I know she gives ghastly shows, but it's all the Ellis boy needs. How is
he here to-night, anyhow? Has he left Regan already?"

"No, I've begged him off with Regan."

Daphne said something unprintable.

"No, I just asked him nicely. How do you do, Herr Stüwe? So good of you
to come! Yes, I know it isn't often you go to anything so low as parties.
But I hope you won't be bored. I have one or two amusing things for you,
and at least one interesting one. No, I won't tell you. You'll recognise
it when it comes."

It was when Gareth was playing that Chitterne and Sara arrived. As they
came up the brightly lit, deserted stairs, she said nervously: "Why is
everything so quiet?" Then, as they came to the wide-open double doors
they heard the sound of the violin in the silence. They paused there,
looking over the heads of the seated guests to the player.

"Why, it's Gareth!" Sara said, and Chitterne turned to look at her,

"Didn't you know?"

"No. You said once that your sister liked him, but I didn't know that he
was playing here to-night!"

"Secretive little devil."

"Not really. I haven't told him about you, you know. It's just the usual
family--in separate compartments."

They ceased whispering and listened. Ursula could see them from where she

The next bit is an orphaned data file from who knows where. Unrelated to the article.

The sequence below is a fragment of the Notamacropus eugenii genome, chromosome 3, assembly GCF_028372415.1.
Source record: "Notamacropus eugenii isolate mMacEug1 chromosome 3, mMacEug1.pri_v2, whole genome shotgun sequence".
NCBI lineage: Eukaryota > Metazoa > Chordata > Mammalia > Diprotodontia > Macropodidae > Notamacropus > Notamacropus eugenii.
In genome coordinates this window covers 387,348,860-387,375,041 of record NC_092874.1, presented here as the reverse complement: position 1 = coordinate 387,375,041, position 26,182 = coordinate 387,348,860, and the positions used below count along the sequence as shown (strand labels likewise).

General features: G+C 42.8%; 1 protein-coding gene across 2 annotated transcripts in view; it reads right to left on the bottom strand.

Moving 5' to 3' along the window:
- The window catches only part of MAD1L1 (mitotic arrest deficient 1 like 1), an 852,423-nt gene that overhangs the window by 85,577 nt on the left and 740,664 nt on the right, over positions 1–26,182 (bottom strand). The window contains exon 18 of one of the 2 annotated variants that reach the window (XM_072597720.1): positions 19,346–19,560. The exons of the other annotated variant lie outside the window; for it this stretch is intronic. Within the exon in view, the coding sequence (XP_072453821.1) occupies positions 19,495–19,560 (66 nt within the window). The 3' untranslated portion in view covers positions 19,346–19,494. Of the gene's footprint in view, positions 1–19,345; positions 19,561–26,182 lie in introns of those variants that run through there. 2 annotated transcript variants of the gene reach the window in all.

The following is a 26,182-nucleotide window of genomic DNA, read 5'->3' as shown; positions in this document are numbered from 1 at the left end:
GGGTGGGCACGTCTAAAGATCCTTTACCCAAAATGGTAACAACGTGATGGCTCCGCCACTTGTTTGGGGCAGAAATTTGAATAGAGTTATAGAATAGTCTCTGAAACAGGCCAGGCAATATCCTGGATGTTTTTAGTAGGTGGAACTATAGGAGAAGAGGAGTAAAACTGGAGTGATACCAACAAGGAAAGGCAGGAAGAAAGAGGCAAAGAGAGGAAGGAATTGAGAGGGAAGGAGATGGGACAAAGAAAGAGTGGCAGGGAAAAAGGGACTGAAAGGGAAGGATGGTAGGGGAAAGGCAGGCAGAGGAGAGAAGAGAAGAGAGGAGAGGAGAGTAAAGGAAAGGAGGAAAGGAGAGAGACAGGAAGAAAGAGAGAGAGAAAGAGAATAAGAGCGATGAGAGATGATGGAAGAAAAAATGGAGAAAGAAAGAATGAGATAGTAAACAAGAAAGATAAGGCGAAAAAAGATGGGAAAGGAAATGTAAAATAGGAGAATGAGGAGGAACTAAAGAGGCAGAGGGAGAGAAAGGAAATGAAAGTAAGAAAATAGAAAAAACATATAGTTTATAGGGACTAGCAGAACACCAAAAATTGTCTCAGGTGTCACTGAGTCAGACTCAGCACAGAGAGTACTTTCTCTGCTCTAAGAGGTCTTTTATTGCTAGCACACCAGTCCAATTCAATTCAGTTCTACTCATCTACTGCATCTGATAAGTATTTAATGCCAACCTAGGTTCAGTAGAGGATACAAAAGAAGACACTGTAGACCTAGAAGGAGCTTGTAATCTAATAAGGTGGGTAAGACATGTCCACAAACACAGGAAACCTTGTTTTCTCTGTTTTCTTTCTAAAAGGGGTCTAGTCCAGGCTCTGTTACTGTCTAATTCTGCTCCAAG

sat, half way down the room, and felt a moment's pleased surprise at
sight of this girl of Chit's, standing so still and aloof in the doorway.
Ursula had been an assured beauty too long to cherish any pangs of
jealousy at sight of another's beauty, and she appreciated with the
detachedness of a connoisseur the way Sara's creamy skin contrasted with
her dark hair, the poise of neck and head, the lines of her body under
the beautifully cut, jewel-less, dull-red frock. But most of all she
appreciated her air. Then she forgot her. Presently she would go over and
be nice to her. Meanwhile nothing mattered but the fact that Gareth was

Gareth was playing, as an encore, the thing that had sung itself in his
head the night that Ursula had said she loved him. Ursula could not see
Stüwe's face from where she sat, but his head had not moved since Gareth
began to play. Did that augur boredom or extreme attention? She knew now
what anxious mothers went through when their brats were reciting
"Casabianca" at school prize-givings. She would never be funny about them

Gareth's last triumphant chord flung itself into the silence like a
challenge, and as the clapping burst out she saw Stüwe get to his feet
and plough his way through the throng of people and chairs, straight to
Gareth. With a little happy sigh she turned away. It was all right, then:
he had been interested. She could safely leave them alone for a little.
If Stüwe wanted to talk to Gareth only God could prevent him, and all
those enthusiastic females must wait. She went over to meet Chitterne.

"This is Sara," Chitterne said, and Ursula made herself charming. She was
so happy that she would have been charming to her worst enemy, and
afterwards she never remembered what she had said, but Chit looked so
pleased that she was sure she was saying the right thing. Afterwards she
had an impression that Chit had tried to get a word in, to tell her
something, but she had been too excited to listen. In any case it
couldn't have been important.